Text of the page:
The organised working class under the central trade unions have allied with the unorganised for the big strike action next month and this unison of the farmers anger and labour discontent are sure to lead to an intensive anti Government mood in the pre election months. The rural India has still not come out from the adverse effects of demonetisation that took place two years back. The informal sector of the rural economy is still in doldrums and the Modi government has never thought of taking immediate measures to control the damages caused to the rural economy by demonetisation. The Government and the BJP took the position as if nothing much has happened and it will heal over time.
The scars are still visible. The November 2018 labour statistics are an improvement over the October data but they are still dismal. According to CMIE, labour participation rate around 47 to 48 per cent before demonetisation fell sharply after demonetisation and it has still not recovered. There was a rise in September but that increase was negated in October this year. Urban employment rate rose to 7.56 per cent from 7.27 per cent in October while rural employment dropped to 6.14 per cent from 6.72 per cent in October. In a little more than a year, the number of unemployed has more than doubled. Urban labour participation and employment rates are at their lowest. The number of persons employed in November came down. The employed persons in India stood at 402.29 million in November 2018 as against 409.49 million in November 2017. The NDA govt is gloating over high growth rate whereas the job losses are taking place in a big way and the unemployed number doubled in the year.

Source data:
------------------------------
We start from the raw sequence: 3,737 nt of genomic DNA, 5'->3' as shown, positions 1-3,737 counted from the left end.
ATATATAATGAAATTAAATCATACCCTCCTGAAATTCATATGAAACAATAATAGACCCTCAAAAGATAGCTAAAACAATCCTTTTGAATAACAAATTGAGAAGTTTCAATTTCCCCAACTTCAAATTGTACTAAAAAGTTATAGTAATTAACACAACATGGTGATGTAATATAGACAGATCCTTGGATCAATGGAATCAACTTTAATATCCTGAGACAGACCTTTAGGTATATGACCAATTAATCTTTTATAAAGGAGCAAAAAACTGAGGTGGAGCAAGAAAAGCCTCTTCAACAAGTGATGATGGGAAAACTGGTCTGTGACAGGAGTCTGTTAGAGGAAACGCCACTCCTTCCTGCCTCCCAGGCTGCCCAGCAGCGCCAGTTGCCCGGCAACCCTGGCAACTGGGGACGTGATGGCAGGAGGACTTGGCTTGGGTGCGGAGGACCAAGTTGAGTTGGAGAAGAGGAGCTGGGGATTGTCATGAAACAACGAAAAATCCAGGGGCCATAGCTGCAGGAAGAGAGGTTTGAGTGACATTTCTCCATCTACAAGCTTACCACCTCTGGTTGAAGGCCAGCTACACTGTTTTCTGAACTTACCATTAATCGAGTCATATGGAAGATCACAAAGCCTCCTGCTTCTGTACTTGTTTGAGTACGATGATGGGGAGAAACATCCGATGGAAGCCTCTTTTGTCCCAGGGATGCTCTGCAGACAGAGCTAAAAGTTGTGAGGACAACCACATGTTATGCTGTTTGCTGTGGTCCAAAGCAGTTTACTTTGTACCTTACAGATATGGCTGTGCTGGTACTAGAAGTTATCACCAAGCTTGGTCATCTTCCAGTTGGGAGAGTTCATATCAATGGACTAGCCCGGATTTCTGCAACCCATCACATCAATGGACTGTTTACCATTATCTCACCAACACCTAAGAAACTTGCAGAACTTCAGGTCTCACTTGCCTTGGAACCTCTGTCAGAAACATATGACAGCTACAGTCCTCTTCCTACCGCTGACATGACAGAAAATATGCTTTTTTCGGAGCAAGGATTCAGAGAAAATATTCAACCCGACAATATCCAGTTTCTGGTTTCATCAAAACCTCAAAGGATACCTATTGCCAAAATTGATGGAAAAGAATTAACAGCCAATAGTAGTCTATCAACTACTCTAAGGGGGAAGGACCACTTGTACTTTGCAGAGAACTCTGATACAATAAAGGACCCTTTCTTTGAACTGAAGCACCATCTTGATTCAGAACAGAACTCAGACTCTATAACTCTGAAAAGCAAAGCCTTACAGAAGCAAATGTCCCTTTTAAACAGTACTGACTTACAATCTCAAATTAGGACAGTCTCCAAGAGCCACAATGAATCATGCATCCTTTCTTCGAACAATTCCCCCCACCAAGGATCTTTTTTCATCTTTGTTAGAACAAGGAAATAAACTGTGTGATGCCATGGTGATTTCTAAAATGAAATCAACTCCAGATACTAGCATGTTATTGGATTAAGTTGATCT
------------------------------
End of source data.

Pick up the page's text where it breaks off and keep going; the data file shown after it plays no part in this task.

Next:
The situation on the ground regarding labour and farmers are really explosive and this is the situation which the opposition parties including the Congress have to take into account while framing their strategy to defeat the BJP in the coming Lok Sabha elections. The assembly results have shown that the Congress has to be more receptive and respectful for the smaller parties. An understanding with the BSP would have helped the Congress immensely in Rajasthan and Madhya Pradesh. This is Rahul Gandhi’s first comprehensive victory after taking over as the Congress President in December 2017.The countrymen is looking for a fresh common minimum programme freed of crony capitalist practices and incorporating pro-people agenda benefitting the farmers and the workers.
Starting with the winter session of Parliament which began on December 11, the opposition parties including the Congress and the Left have to project a united face based on a sustainable programme to meet the challenge of the BJP and its allies. The sectoral battle is won but the main war is still five months away. The victory in that war can only be ensured by the Congress leadership with a broad approach to its allies and a vision for real change. (IPA)